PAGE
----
Tuesday, December 17, 2013


The completed embroidered assessment piece for Module One is a Resolved Sample based on the idea of ‘Growth and Disintegration’.

How do you feel about the resulting conclusion?
-          I thoroughly enjoyed creating my Resolved Sample. I especially enjoyed rising to the challenge of sampling new-to-me techniques, including using ‘sticky’ soluble fabric, laying grids in place before stitching, hand stitching on soluble fabric, and beading on soluble fabric. Soluble fabric seems to me to be an ideal medium to use in a piece based on the theme of ‘growth and disintegration’.

Is it fit for its purpose? Give reasons.
-          I believe that my Resolved Sample fulfilled the criteria. Having laid down a basic grid I then free machined everything in place ensuring that all stitching connected at some point in order to ensure that the piece didn’t completely disintegrate! Then the real fun began – using a combination of hand stitching and beading to build up certain areas making these small sections ‘grow’, while leaving other areas less stitched and more open in order to suggest ‘disintegration’. The use of herringbone in the background sections worked particularly well, especially as some areas were left un-stitched which created an open, lacey appearance. The edges we left raggy to emphasise the ‘disintegration’ aspect.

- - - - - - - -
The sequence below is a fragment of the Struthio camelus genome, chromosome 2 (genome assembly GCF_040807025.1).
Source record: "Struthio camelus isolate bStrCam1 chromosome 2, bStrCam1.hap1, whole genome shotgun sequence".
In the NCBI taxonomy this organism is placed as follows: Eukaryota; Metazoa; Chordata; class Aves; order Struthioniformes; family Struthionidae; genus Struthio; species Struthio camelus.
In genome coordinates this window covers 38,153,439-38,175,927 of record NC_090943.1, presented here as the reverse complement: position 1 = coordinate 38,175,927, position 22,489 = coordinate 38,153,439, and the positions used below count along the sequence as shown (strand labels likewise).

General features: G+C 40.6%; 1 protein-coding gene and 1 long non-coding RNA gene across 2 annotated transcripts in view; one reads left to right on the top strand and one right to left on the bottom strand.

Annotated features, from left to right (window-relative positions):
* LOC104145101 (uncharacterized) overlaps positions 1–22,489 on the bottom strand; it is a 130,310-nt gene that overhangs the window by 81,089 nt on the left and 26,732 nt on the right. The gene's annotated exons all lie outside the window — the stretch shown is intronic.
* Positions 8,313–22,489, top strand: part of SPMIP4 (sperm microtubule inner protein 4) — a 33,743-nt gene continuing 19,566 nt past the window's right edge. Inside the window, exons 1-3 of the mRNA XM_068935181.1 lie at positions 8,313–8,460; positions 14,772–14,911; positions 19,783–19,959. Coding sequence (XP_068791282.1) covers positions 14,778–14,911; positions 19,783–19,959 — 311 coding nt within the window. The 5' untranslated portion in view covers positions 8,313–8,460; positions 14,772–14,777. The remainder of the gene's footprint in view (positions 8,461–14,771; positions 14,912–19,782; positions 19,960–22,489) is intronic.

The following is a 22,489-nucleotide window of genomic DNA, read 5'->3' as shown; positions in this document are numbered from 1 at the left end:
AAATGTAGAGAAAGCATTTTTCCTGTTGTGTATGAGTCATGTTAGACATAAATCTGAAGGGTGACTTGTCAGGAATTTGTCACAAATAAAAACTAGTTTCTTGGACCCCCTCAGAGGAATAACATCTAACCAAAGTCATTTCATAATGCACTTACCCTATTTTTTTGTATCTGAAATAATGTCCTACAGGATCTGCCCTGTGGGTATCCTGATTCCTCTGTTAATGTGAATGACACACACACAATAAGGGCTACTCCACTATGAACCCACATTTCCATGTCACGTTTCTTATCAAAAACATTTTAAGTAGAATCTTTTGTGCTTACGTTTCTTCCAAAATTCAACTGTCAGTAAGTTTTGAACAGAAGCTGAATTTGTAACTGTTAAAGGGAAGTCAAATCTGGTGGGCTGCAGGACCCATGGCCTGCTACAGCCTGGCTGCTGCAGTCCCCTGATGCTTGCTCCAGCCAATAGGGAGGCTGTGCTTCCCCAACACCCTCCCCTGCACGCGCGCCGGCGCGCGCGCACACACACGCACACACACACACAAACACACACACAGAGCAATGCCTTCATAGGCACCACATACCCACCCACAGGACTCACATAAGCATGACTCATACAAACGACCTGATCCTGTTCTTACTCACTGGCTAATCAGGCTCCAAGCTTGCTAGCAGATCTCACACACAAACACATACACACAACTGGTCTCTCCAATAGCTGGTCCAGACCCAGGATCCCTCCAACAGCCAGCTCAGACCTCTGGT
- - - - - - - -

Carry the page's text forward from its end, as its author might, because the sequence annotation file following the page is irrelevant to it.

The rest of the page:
If you were asked to make it again, what changes would you make to the way you designed it, and the way you made it?

-          If I was to design and make this again I would devote more time to the pre-planning which areas to leave more open (‘disintegration’) and which to build up with stitch and beading (‘growth’). Even though I thought I had planned it all thoroughly, I could have done more at the designing stage. Possibly is I had worked an initial sample of my Resolved Sample first, before embarking on the actual Resolved Sample, I might have produced a more dramatic example of the theme of ‘Growth and Disintegration’. Certainly a lesson to bear in mind for the next module!

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